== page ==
An end to corruption at the port
Ashdod Port has become a symbol of corruption that takes place shamelessly, in broad daylight.
On Tuesday, after an undercover investigation that police conducted in cooperation with the Israel Tax Authority and the Israel Money Laundering and Terror Financing Prohibition Authority, 15 people were arrested on suspicion of large-scale corruption at Ashdod Port, including Alon Hassan, chairman of the port’s union. They are suspected, among other things, of bribery, fraud, breach of trust, extortion and violations of the Prohibition on Money Laundering Law.
It is to be hoped that the investigation and arrests will expose what happened at Ashdod Port and help to answer a list of questions: How one man – Hassan – gained control of such an important government company without anyone or anything to hinder him; how a long list of people cooperated with him, either actively or by turning a blind eye; and how Israel’s principal maritime gateway, through which half its international trade passes, was abandoned to lawlessness.
Over the last few years, a series of investigative reports have been published on the goings-on at Ashdod Port. Sharon Shpurer and Avi Bar-Eli published reports in Haaretz and TheMarker about Hassan’s private business dealings with port customers and the problematic practices employed in hiring new workers. They reported on Dana Port Services and Logistics, a company run by Hassan’s cousin and owned by Hassan’s partner in an Ashdod steakhouse. This company offered paid supervisory and logistics services to port customers, while making use of the port’s infrastructure. Another report disclosed that someone had contacted the managers of two companies operating at the port and promised to ensure “quiet” for them in exchange for 15 percent of their profits. Still another report revealed that Hassan and his business partner appear to have been involved in an attempt to defraud the tax authorities via inflated invoices.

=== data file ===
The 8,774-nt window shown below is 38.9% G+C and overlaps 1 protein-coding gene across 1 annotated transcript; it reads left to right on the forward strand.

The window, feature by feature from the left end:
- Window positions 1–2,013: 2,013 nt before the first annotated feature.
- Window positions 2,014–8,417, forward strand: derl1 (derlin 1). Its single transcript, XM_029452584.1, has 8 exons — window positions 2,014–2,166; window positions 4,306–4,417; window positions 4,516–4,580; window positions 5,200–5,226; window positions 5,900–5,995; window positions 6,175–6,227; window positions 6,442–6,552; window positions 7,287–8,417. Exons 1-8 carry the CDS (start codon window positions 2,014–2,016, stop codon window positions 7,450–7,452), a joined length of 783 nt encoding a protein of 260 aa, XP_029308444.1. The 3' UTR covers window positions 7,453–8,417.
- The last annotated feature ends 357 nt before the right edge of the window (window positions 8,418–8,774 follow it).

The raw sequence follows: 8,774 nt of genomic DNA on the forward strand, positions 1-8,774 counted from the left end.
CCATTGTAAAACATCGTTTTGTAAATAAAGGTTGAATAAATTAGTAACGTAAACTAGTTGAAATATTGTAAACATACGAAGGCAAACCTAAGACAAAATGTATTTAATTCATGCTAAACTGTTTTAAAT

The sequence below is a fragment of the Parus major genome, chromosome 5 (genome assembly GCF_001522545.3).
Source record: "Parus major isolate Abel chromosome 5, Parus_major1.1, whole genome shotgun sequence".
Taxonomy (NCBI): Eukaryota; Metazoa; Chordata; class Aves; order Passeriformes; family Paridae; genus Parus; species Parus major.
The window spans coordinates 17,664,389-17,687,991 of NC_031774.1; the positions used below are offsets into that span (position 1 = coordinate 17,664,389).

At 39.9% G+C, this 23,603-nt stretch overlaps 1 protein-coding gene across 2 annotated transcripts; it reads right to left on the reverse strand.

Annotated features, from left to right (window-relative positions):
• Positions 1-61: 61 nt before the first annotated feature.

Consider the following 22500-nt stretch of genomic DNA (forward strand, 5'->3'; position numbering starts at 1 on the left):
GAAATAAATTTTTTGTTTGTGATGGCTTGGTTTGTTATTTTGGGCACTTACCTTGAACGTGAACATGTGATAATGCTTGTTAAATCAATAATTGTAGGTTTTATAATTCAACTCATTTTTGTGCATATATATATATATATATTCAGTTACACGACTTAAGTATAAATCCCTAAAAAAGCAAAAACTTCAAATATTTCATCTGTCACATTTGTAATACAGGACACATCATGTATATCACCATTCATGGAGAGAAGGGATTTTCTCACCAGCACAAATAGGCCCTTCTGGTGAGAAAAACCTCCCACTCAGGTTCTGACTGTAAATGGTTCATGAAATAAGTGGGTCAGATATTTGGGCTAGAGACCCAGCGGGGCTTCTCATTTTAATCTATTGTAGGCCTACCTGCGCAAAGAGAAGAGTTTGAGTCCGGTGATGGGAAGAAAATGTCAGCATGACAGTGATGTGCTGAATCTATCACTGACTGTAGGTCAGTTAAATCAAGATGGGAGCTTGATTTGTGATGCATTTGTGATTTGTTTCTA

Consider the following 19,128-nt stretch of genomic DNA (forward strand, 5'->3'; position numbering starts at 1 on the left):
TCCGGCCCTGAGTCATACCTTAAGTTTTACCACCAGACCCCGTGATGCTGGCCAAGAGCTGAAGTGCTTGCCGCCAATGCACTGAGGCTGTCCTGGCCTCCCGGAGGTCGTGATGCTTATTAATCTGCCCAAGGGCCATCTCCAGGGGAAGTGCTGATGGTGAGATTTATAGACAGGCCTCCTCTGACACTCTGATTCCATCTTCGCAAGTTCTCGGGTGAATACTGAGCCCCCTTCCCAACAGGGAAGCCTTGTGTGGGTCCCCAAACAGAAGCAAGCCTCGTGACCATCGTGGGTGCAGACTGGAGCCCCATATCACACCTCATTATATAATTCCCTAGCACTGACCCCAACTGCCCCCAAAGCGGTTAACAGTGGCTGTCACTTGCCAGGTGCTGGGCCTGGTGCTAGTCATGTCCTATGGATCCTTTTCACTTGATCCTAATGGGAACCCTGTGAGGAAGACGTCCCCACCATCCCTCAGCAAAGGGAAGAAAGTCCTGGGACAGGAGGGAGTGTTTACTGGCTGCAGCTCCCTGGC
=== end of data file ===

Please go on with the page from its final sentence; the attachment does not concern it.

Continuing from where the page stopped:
The port’s management, led by CEO Shuki Sagis, and its board of directors, led first by former police Maj. Gen. Jacob Raz and then by Gideon Siterman, have known about Hassan’s private business dealings at the port and his problematic conduct since October 2011. The finance minister during the relevant years, Yuval Steinitz; the head of the Government Companies Authority at the time, Doron Cohen; and Transportation Minister Yisrael Katz were also aware of the media reports, but didn’t take the action needed to stop the deterioration. “The board of directors of Ashdod Port investigated and found no flaw in [Hassan’s] conduct,” read the Government Companies Authority’s response to an inquiry from TheMarker in December 2012.
Ashdod Port has become a symbol of corruption that takes place shamelessly, in broad daylight. This corruption must be uprooted by all possible means – partly to rehabilitate the port, but above all to send a message to the public that the state has had it with corruption in general, and with corruption in the public sector in particular.
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